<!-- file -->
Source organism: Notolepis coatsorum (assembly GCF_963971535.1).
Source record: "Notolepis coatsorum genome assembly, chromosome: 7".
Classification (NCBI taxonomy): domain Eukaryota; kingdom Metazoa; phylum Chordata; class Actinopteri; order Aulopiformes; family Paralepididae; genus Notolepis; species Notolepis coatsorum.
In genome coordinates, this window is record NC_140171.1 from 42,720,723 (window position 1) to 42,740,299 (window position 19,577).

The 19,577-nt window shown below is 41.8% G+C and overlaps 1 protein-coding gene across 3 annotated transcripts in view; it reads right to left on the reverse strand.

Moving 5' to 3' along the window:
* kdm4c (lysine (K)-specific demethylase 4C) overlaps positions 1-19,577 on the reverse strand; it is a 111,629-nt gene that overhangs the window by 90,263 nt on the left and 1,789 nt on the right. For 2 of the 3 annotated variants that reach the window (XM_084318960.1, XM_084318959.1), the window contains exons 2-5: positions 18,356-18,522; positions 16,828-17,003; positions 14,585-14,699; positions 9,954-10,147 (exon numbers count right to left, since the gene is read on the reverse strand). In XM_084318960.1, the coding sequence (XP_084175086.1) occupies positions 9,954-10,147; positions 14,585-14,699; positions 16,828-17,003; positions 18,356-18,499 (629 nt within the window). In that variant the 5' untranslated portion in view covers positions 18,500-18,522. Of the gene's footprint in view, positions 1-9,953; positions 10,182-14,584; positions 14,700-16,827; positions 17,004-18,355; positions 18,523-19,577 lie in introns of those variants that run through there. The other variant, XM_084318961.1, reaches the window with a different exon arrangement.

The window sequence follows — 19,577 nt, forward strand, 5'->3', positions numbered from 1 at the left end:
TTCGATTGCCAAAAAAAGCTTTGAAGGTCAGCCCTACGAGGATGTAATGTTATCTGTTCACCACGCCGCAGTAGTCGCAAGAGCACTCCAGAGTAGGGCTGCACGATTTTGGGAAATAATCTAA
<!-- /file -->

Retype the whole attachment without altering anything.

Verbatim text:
Source organism: Notolepis coatsorum (assembly GCF_963971535.1).
Source record: "Notolepis coatsorum genome assembly, chromosome: 7".
Classification (NCBI taxonomy): domain Eukaryota; kingdom Metazoa; phylum Chordata; class Actinopteri; order Aulopiformes; family Paralepididae; genus Notolepis; species Notolepis coatsorum.
In genome coordinates, this window is record NC_140171.1 from 42,720,723 (window position 1) to 42,740,299 (window position 19,577).

The 19,577-nt window shown below is 41.8% G+C and overlaps 1 protein-coding gene across 3 annotated transcripts in view; it reads right to left on the reverse strand.

Moving 5' to 3' along the window:
* kdm4c (lysine (K)-specific demethylase 4C) overlaps positions 1-19,577 on the reverse strand; it is a 111,629-nt gene that overhangs the window by 90,263 nt on the left and 1,789 nt on the right. For 2 of the 3 annotated variants that reach the window (XM_084318960.1, XM_084318959.1), the window contains exons 2-5: positions 18,356-18,522; positions 16,828-17,003; positions 14,585-14,699; positions 9,954-10,147 (exon numbers count right to left, since the gene is read on the reverse strand). In XM_084318960.1, the coding sequence (XP_084175086.1) occupies positions 9,954-10,147; positions 14,585-14,699; positions 16,828-17,003; positions 18,356-18,499 (629 nt within the window). In that variant the 5' untranslated portion in view covers positions 18,500-18,522. Of the gene's footprint in view, positions 1-9,953; positions 10,182-14,584; positions 14,700-16,827; positions 17,004-18,355; positions 18,523-19,577 lie in introns of those variants that run through there. The other variant, XM_084318961.1, reaches the window with a different exon arrangement.

The window sequence follows — 19,577 nt, forward strand, 5'->3', positions numbered from 1 at the left end:
TTCGATTGCCAAAAAAAGCTTTGAAGGTCAGCCCTACGAGGATGTAATGTTATCTGTTCACCACGCCGCAGTAGTCGCAAGAGCACTCCAGAGTAGGGCTGCACGATTTTGGGAAATAATCTAA